Dark chocolate-covered blueberries and freesia-infused home fragrances used to be the types of things people would only discover in-store. But today, these types of items—things people didn’t necessarily know they wanted before they went shopping—are on consumers’ radar before they even enter the store. In fact, 50% of core consumer packaged goods (CPG) consumers report that they learn about new CPG products before going shopping.
As consumers spend more time on digital devices, especially on mobile, digital is becoming a leading source of that discovery at a time when there are arguably more new products than ever. How can brands reach people in this competitive world of media fragmentation?
While exploring mobile-savvy shoppers’ new paths of CPG discovery, we uncovered 3 important, intersecting shifts in the US: generational, cultural and behavioral. And we learned that these shifts are yielding big changes for brands—particularly as brands build momentum and staying power for new CPG products.
To better understand these important shifts, Facebook commissioned Nielsen to conduct a behavioral and attitudinal survey of adults within their Homescan panel in the US to understand purchasing behavior across 20 key CPG categories. Then, using custom fusion methodology, Nielsen was able to link the survey responses to their TV media and digital panels to explore everything from discovery, trial and purchasing of CPG products to media behaviors across TV, desktop and mobile.
Meet the core CPG buyers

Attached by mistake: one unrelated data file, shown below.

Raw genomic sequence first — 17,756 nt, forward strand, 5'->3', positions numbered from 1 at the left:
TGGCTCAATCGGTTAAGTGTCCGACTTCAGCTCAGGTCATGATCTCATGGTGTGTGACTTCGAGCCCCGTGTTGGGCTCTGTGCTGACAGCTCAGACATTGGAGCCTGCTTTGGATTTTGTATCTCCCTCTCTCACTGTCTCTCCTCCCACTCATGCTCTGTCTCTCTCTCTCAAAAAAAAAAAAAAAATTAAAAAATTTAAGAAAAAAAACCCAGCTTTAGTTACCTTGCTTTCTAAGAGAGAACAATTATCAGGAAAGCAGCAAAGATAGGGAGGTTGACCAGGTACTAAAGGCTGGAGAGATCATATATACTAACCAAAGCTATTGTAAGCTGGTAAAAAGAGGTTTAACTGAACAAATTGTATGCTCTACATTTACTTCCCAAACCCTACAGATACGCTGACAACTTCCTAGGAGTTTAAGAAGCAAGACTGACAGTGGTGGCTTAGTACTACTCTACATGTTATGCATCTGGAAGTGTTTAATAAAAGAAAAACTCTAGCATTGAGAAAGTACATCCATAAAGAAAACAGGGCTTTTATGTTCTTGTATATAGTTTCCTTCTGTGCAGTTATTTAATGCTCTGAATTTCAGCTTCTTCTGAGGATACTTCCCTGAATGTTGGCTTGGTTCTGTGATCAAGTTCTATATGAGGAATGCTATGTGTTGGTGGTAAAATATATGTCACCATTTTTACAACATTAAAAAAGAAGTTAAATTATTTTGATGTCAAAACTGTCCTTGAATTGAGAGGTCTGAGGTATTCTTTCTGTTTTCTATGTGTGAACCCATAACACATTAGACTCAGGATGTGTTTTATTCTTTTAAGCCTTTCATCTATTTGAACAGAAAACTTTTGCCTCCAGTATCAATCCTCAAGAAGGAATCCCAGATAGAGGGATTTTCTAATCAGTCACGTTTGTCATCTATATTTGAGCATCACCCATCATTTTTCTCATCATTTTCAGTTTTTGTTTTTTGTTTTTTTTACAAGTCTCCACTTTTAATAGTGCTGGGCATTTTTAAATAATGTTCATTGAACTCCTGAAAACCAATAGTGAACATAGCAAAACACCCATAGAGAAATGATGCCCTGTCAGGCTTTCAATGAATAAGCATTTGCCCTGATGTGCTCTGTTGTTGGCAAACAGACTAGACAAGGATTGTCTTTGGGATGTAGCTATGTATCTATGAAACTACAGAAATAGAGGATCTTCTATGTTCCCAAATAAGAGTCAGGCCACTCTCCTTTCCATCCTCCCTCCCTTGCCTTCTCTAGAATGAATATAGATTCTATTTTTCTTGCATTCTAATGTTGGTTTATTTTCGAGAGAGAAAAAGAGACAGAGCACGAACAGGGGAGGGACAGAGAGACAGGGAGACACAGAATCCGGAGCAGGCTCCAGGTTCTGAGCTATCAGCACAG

What and how they buy
Core CPG shoppers are product switchers who enjoy novelty. Findings suggest that all 3 groups are brand-conscious, but they aren’t creatures of habit.
As savvy online shoppers, they’re using the web to their advantage to be more informed and more in control of their CPG purchases when they shop the aisles from home and in-store.
When it comes to grocery shopping, Millennials and US Hispanics are spending more time than other groups researching products online before buying. Our research shows:
How these savvy shoppers are buying is also changing as they embrace online shopping for daily household items. In the past year, Millennials, US Hispanics and Light TV Viewers bought a range of products online to stock their pantry and fill their medicine cabinets and cosmetic bags. Our research shows that Millennials are driving this trend more than older generations.
Their mobile phone is their constant companion. 77% of Millennials, 72% of US Hispanics and 70% of Light TV Viewers always carry their mobile phone with them.
Mobile is increasingly playing a bigger role when it comes to purchasing CPG products. The interest each group has in using their mobile phones while shopping—beyond comparing prices—signals mobile’s growing role as an in-store partner.
The newly defined road to discovery
As consumers spend more time on their mobile phones, discovery is happening in the palm of their hands rather than in front of the TV. Digital channels are quickly becoming the source of new news and innovation in CPG. This is especially true for Millennials and Light TV Viewers, who turn to digital before making in-store purchases.
While TV can be an effective awareness driver, increased media fragmentation means that these groups are becoming harder to reach via traditional channels. And here’s another place where these groups intersect: Millennials and US Hispanics are also likely to be Light TV Viewers; among Millennials, 81% are Light TV Viewers, and among US Hispanics, 74%.
Reaching beyond TV